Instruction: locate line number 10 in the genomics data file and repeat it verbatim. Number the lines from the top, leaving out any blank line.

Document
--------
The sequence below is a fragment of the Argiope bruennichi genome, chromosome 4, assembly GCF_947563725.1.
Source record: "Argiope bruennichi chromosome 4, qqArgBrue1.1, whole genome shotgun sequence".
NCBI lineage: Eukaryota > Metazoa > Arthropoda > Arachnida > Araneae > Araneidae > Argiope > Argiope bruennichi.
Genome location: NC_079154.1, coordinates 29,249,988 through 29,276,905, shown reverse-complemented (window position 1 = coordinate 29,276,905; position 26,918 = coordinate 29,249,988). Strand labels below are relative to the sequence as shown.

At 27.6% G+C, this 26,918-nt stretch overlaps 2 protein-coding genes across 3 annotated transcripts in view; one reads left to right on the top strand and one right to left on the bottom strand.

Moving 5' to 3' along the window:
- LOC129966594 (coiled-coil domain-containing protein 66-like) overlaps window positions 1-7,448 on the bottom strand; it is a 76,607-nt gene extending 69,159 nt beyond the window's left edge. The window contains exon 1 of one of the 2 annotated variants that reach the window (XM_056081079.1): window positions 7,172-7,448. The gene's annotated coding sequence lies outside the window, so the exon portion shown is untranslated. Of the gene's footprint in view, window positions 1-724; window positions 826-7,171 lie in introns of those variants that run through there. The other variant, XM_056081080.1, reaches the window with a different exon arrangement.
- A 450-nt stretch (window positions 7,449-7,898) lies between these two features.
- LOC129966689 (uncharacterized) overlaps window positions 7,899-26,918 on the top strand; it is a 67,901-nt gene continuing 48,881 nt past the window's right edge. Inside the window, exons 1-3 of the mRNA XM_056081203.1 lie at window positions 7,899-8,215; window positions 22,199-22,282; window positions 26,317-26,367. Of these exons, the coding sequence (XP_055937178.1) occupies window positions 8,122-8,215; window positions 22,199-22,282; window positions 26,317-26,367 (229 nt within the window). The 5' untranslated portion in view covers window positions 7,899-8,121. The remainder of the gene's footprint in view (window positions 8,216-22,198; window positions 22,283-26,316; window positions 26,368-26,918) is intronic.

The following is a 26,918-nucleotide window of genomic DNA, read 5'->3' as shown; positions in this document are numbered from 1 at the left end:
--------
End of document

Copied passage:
The following is a 26,918-nucleotide window of genomic DNA, read 5'->3' as shown; positions in this document are numbered from 1 at the left end: